Despite its shortcomings, State of Siege does graphically illustrate a whole range of state activities during the strike: the use of the National Reporting centre to centralise control of the police and co-ordinate their operations; the use of the criminal rather than the civil law against pickets in an attempt to criminalise and discredit them; the setting up of police road blocks that made a nonsense of the notion of “freedom of movement”; the collecting by police and the Special Branch of political intelligence on strikers and trade union leaders; and physical and verbal abuse by police to harass and intimidate miners and their families.
Looking to the future the authors identify the following causes for concern: the inadequacy of the police complaints system; the extension of police powers under the Police and Criminal Evidence Act, 1984 and the proposed changes in the law relating to Public Order. Underlying their recommendations and observations seems to be the idea that humanitarian policing is possible—”policing by consent” as it is usually called. This misses the point about the role of the police, and the coercive state machinery in general, in upholding and protecting the interests of the capitalist class; the idea of impartial policing or “policing by consent” is absurd. The consent of the workers is obtained while the system twists one of their arms up behind them; it is the consent of people who believe that they have no option but to consent.
Strike Breaking in Essex is written in a somewhat similar style to State of Siege although its particular focus is the picketing of the five small ports in Essex which were used to import coal. Because its subject is narrower it offers a more detailed and comprehensive account than State of Siege and is more systematic in approach. It deals firstly with the background to the events that occurred at the five Essex ports, then goes on to give a detailed account of the policing operation in the Essex area and finally discusses the wider implications of the way in which the dispute was policed for the Essex community. But despite this more systematic approach again there is evidence of a lack of political understanding, as for example when the author writes:
“The miners have been fighting for their jobs, their communities and a voice in their future. They are now the vanguard of the British working class. If they are to be crushed, trade unionism and the labour movement will have suffered a serious blow.”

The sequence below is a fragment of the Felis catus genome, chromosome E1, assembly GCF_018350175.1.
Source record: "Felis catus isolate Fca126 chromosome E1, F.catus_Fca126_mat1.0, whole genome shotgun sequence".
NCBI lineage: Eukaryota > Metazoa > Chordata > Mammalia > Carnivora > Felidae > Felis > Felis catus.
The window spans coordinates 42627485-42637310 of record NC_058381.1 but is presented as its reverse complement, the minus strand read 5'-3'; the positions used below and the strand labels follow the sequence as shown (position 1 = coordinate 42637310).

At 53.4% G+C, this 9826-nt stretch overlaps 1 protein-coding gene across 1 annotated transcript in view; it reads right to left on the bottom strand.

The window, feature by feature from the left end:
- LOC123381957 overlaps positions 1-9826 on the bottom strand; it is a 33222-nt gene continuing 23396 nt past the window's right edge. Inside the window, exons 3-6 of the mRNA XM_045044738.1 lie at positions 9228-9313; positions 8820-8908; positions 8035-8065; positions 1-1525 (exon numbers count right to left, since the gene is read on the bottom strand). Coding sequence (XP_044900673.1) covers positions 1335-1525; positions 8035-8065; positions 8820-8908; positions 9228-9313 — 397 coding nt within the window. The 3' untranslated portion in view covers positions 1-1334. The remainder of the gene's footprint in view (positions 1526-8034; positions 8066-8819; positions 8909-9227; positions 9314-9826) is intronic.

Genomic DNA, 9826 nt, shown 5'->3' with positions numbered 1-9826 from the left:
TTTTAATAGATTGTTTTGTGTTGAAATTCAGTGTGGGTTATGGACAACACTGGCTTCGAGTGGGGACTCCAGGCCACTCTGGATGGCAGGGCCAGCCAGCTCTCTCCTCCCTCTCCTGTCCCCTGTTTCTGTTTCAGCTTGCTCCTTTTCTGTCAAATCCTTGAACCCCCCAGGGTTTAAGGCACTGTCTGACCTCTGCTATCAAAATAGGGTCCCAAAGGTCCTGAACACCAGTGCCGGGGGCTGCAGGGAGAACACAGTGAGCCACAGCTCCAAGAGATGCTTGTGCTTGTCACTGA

Again, the author is confusing a trade union struggle over industrial and economic issues with revolutionary political action.
Both of these books draw attention in graphic style to the use of state power by the capitalist class to protect its own interests in the face of a perceived threat from the working class. The coercive nature of state power is generally kept reasonably well hidden — it is far more effective for workers to believe that they are “consenting” to a given situation rather than being coerced into accepting it. But it should nevertheless be remembered that coercive power — the “iron fist” — can and will be used if necessary. Both books rightly draw attention to this use of coercion, apparently understand its function in protecting class interests, and yet still persist in the naive and mistaken view that policing can be reformed in such a way as to make it in some way less coercive. State of Siege at the end of the first section (p. 59) recommends the setting up of committees of enquiry to look into the use of the criminal law; the role of the Association of Chief Police Officers; and covert employment of paramilitary strategies during the strike. After the catalogue of abuses by the state which they present us with, are we really supposed to believe that a series of committees of enquiry (themselves a part of the state machinery) are going to recommend reforming the police in such a way that such abuses will never occur again? This is precisely the sort of recommendation that one expects from politicians who wish to avoid capitalism’s realities and is at best naive and at worst politically dangerous.